Gourmet is much more than complicated, expensive food. It's a symphony of spectacular ingredients, carefully selected and matched for a "wow, what is this gorgeous thing" dish. It's a compound effect, where each course builds on another, like rising drama of theater. That having some knowledge of its workings can be used to impress the hell out of friends and business associates just makes it that much more delicious.

So study up a little before venturing into the gorgeous Gregory's. It helps to know that the best way to order here is in small, three- to five-course tastings, following the order of the menu to build flavors from light to heavy. Practice asking with authority for this appetizer: torchon of foie gras, toasted brioche, Chenin Blanc aspic, sel gris and port wine reduction. Choose with confidence a salad of field greens, duck confit, roasted beets, sour cream dill and buckwheat blini. For a fish course with flair: lion's paw scallop, sweet vermouth, lobster broth, micro arugula and foie butter. And be a meat maestro with grilled Wagyu Kobe beef marinated in Japanese beer with shiitake mushroom potato hash.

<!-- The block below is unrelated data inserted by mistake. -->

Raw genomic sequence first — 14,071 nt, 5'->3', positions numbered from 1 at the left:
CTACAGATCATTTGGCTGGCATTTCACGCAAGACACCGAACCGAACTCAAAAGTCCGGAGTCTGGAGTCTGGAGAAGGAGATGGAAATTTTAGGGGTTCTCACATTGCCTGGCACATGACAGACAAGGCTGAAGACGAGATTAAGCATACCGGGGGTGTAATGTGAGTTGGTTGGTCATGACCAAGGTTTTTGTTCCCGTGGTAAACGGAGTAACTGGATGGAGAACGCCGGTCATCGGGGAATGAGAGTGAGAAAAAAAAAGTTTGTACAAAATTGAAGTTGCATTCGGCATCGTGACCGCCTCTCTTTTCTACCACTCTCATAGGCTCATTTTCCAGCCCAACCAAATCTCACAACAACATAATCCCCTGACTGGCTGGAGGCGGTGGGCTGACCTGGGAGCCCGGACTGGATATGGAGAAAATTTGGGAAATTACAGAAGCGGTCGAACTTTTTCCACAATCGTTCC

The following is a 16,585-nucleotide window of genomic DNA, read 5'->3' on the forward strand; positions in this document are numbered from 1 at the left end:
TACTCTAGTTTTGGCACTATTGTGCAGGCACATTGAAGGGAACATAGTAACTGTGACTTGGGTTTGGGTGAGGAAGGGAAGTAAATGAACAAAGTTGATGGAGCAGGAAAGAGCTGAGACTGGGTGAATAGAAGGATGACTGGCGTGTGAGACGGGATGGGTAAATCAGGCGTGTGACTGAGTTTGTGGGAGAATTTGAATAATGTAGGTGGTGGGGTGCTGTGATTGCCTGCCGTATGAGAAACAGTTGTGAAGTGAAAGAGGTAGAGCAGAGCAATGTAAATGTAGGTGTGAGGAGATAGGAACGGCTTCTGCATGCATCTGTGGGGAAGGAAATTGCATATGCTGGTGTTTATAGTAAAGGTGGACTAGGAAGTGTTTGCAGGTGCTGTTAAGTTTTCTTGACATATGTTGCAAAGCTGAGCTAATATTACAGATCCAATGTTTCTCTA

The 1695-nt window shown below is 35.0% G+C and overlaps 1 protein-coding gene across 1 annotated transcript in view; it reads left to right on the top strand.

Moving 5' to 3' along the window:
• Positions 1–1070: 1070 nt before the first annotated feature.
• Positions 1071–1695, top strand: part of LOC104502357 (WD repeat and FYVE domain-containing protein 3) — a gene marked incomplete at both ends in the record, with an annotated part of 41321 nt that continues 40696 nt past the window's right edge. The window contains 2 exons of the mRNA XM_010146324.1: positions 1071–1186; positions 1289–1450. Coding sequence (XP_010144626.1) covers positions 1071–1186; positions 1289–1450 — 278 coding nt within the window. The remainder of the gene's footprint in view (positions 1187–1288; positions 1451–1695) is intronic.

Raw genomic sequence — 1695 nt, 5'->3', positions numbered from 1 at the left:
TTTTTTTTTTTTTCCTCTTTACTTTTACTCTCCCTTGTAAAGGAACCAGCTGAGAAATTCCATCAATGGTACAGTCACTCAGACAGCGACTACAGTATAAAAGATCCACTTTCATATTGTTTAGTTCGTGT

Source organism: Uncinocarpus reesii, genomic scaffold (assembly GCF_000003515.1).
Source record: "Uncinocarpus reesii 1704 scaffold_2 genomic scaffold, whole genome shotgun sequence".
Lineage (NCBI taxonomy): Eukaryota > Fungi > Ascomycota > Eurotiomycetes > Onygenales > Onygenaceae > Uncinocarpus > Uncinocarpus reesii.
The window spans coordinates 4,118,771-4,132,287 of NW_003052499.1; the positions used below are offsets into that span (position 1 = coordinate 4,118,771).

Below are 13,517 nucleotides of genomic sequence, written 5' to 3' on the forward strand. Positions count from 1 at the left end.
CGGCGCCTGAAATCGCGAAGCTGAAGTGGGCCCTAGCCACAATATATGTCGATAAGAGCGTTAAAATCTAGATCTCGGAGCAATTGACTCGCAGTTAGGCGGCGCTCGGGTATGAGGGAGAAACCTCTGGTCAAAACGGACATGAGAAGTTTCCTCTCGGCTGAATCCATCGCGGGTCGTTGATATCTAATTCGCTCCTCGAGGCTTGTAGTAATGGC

Gregory's is complicated. But it's also gorgeous. And that, good friends, is what makes a true gourmet experience.

Christopher's has racked up the awards since opening in 1998 (James Beard, even!). The bistro is a little lower-profile these days, but still a model for magical, traditional, ooh-la-la-inspiring French cuisine. Adding flair is a huge collection of wines, thoughtfully paired with dishes and available for tastings.

Most dishes are prepared in a wood-burning oven, the better to show off their natural flavors. All dishes are sumptuous, like roasted half Sonoma duck, molasses-glazed rack of lamb, classic hanger steak with shallots and red wine, truffle-infused prime sirloin, and the sinful wood-oven-roasted foie gras.